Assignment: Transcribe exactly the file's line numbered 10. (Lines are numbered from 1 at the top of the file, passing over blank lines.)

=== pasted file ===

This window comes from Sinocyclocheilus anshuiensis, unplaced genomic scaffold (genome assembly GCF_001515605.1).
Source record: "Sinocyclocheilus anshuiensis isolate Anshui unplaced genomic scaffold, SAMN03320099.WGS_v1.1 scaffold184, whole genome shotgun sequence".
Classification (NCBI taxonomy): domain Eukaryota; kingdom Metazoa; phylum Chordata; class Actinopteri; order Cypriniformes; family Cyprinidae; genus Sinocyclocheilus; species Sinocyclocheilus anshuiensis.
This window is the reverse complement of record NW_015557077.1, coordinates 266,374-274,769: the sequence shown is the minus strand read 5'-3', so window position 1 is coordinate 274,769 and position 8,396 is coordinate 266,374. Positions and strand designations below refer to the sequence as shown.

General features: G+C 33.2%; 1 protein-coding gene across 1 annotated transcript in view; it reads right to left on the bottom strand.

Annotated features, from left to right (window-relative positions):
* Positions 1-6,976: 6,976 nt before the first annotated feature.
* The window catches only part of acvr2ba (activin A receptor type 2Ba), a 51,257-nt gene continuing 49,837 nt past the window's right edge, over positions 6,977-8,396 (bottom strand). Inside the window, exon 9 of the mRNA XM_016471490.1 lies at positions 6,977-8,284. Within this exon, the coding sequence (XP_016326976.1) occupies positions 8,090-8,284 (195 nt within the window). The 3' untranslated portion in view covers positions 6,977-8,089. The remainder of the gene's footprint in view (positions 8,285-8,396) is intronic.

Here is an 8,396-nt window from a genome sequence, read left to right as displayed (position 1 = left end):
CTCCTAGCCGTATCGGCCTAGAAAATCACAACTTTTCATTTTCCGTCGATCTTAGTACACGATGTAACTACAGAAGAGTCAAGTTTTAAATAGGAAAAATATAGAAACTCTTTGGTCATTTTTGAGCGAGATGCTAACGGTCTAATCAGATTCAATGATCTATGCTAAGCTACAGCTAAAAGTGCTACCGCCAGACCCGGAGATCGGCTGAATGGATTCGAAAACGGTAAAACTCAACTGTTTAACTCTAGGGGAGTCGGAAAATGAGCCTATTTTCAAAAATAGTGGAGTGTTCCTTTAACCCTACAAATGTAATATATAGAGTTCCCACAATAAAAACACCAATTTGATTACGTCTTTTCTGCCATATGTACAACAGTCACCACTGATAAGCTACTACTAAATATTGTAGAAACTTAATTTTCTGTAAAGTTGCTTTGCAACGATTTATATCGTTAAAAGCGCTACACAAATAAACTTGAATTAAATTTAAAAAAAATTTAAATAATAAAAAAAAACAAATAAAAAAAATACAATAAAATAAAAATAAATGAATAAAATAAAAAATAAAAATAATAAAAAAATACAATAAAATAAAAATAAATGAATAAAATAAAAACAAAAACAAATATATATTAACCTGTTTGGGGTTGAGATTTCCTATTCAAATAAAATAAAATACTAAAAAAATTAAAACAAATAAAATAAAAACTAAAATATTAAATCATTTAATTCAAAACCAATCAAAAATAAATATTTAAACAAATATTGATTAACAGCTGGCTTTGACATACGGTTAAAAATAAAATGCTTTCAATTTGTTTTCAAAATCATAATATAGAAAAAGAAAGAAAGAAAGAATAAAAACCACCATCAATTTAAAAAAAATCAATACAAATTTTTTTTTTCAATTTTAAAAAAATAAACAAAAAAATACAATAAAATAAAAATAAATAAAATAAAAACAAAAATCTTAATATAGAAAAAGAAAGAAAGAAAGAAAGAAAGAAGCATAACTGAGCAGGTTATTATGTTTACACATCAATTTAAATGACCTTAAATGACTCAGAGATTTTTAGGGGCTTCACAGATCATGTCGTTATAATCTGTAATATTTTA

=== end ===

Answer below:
CTCCTAGCCGTATCGGCCTAGAAAATCACAACTTTTCATTTTCCGTCGATCTTAGTACACGATGTAACTACAGAAGAGTCAAGTTTTAAATAGGAAAAATATAGAAACTCTTTGGTCATTTTTGAGCGAGATGCTAACGGTCTAATCAGATTCAATGATCTATGCTAAGCTACAGCTAAAAGTGCTACCGCCAGACCCGGAGATCGGCTGAATGGATTCGAAAACGGTAAAACTCAACTGTTTAACTCTAGGGGAGTCGGAAAATGAGCCTATTTTCAAAAATAGTGGAGTGTTCCTTTAACCCTACAAATGTAATATATAGAGTTCCCACAATAAAAACACCAATTTGATTACGTCTTTTCTGCCATATGTACAACAGTCACCACTGATAAGCTACTACTAAATATTGTAGAAACTTAATTTTCTGTAAAGTTGCTTTGCAACGATTTATATCGTTAAAAGCGCTACACAAATAAACTTGAATTAAATTTAAAAAAAATTTAAATAATAAAAAAAAACAAATAAAAAAAATACAATAAAATAAAAATAAATGAATAAAATAAAAAATAAAAATAATAAAAAAATACAATAAAATAAAAATAAATGAATAAAATAAAAACAAAAACAAATATATATTAACCTGTTTGGGGTTGAGATTTCCTATTCAAATAAAATAAAATACTAAAAAAATTAAAACAAATAAAATAAAAACTAAAATATTAAATCATTTAATTCAAAACCAATCAAAAATAAATATTTAAACAAATATTGATTAACAGCTGGCTTTGACATACGGTTAAAAATAAAATGCTTTCAATTTGTTTTCAAAATCATAATATAGAAAAAGAAAGAAAGAAAGAATAAAAACCACCATCAATTTAAAAAAAATCAATACAAATTTTTTTTTTCAATTTTAAAAAAATAAACAAAAAAATACAATAAAATAAAAATAAATAAAATAAAAACAAAAATCTTAATATAGAAAAAGAAAGAAAGAAAGAAAGAAAGAAGCATAACTGAGCAGGTTATTATGTTTACACATCAATTTAAATGACCTTAAATGACTCAGAGATTTTTAGGGGCTTCACAGATCATGTCGTTATAATCTGTAATATTTTA